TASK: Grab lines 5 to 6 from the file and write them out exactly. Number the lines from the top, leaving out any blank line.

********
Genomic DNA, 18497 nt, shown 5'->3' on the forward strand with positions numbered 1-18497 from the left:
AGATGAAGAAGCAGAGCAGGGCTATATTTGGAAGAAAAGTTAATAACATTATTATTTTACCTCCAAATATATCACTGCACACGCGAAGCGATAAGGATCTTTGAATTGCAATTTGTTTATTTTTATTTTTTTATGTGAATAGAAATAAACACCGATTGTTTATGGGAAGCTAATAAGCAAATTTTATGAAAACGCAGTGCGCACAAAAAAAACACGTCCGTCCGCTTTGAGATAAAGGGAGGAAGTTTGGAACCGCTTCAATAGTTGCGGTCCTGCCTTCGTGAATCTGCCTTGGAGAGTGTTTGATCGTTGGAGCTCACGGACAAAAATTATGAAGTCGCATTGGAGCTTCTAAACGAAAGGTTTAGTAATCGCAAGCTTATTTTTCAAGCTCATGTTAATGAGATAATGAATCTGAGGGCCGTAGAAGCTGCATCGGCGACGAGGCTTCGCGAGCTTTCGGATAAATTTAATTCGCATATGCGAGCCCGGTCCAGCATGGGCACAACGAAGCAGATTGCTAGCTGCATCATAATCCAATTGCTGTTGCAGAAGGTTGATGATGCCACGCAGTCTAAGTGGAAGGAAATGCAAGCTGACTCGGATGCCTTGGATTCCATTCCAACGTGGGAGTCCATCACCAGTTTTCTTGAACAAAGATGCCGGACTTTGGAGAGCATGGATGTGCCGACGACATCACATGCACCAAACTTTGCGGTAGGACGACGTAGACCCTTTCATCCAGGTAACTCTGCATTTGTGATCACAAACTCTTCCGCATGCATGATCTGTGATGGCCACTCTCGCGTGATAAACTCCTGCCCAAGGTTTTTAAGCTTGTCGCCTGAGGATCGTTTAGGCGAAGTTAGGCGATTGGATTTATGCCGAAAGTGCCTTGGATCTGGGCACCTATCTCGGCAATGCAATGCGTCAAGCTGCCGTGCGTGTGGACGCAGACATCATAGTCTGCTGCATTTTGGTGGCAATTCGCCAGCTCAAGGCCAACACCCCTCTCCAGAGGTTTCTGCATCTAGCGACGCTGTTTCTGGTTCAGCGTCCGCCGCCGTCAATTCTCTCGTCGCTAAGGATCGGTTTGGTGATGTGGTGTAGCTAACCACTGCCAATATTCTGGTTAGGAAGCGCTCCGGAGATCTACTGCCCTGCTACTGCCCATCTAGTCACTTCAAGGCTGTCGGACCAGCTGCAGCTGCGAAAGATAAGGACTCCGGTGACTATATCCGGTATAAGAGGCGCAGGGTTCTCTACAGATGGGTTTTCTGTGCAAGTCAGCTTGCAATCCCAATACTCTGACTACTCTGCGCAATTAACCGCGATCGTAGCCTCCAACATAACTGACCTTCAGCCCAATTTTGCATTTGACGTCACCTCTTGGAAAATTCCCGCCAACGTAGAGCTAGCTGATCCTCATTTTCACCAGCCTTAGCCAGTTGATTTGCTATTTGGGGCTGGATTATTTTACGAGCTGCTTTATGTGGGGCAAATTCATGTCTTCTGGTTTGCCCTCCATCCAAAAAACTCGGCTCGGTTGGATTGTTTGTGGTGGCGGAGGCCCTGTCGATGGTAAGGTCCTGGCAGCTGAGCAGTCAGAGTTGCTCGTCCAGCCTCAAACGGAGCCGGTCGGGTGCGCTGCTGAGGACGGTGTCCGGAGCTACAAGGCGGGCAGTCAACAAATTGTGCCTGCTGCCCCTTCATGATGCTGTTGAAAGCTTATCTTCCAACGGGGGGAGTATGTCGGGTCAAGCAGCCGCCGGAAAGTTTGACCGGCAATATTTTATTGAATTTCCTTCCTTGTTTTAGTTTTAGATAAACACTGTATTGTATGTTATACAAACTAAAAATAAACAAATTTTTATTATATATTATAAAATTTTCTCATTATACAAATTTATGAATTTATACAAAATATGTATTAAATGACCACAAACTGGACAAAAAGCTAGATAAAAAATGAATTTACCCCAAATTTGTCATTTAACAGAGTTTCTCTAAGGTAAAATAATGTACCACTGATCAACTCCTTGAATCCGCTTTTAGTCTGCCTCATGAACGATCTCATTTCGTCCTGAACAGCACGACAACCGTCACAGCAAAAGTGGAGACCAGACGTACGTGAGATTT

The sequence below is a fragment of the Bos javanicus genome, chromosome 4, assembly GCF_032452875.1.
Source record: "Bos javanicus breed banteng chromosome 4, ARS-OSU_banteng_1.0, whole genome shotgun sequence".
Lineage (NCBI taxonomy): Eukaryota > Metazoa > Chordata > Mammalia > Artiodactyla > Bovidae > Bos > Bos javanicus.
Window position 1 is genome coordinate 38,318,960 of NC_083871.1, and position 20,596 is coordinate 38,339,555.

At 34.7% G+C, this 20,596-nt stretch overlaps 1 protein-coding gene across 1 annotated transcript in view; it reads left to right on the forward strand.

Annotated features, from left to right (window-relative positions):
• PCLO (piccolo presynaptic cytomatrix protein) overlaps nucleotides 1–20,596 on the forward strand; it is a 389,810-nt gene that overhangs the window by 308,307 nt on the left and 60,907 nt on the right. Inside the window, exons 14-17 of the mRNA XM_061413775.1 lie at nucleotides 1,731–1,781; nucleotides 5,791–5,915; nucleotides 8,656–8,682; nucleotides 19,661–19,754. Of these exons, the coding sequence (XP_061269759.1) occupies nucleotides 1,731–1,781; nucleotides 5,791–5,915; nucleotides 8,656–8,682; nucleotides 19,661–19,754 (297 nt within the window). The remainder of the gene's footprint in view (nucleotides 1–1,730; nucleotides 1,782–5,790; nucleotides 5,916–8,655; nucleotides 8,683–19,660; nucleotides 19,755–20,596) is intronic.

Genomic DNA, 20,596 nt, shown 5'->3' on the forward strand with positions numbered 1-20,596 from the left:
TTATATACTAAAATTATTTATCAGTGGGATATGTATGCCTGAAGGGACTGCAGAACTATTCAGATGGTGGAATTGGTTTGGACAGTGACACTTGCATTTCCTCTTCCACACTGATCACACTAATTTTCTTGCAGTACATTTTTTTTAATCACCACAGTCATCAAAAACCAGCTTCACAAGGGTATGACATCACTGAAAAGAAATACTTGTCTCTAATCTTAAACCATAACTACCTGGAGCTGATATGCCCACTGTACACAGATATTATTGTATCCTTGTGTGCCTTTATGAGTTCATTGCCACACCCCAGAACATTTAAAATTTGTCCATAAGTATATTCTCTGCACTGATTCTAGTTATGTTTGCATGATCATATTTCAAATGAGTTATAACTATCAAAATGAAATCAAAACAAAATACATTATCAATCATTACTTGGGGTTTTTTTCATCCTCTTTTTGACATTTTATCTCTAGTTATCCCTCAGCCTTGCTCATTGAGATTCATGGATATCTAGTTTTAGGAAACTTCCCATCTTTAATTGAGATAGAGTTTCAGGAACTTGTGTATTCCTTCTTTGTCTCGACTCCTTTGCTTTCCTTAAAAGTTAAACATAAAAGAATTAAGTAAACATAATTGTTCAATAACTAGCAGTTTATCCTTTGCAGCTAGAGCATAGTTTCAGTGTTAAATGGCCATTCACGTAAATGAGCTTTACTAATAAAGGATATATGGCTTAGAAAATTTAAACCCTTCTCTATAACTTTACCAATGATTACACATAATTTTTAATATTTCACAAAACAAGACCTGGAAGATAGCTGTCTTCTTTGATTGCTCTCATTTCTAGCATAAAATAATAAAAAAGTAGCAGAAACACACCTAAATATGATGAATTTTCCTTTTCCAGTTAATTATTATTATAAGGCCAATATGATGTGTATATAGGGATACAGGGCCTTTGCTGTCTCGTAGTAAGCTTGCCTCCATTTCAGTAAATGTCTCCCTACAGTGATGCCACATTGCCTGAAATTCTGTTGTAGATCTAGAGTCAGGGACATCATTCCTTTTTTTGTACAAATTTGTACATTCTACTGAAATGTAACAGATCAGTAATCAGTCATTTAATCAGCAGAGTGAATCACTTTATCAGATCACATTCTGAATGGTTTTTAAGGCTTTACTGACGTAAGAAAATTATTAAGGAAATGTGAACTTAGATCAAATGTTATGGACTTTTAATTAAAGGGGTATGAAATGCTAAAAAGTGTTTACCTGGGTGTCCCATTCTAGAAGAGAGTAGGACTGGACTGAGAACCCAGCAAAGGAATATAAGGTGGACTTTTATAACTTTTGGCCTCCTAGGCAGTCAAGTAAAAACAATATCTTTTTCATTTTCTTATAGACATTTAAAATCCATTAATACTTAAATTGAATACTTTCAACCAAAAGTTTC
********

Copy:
Lineage (NCBI taxonomy): Eukaryota > Metazoa > Chordata > Mammalia > Artiodactyla > Bovidae > Bos > Bos javanicus.
Window position 1 is genome coordinate 38,318,960 of NC_083871.1, and position 20,596 is coordinate 38,339,555.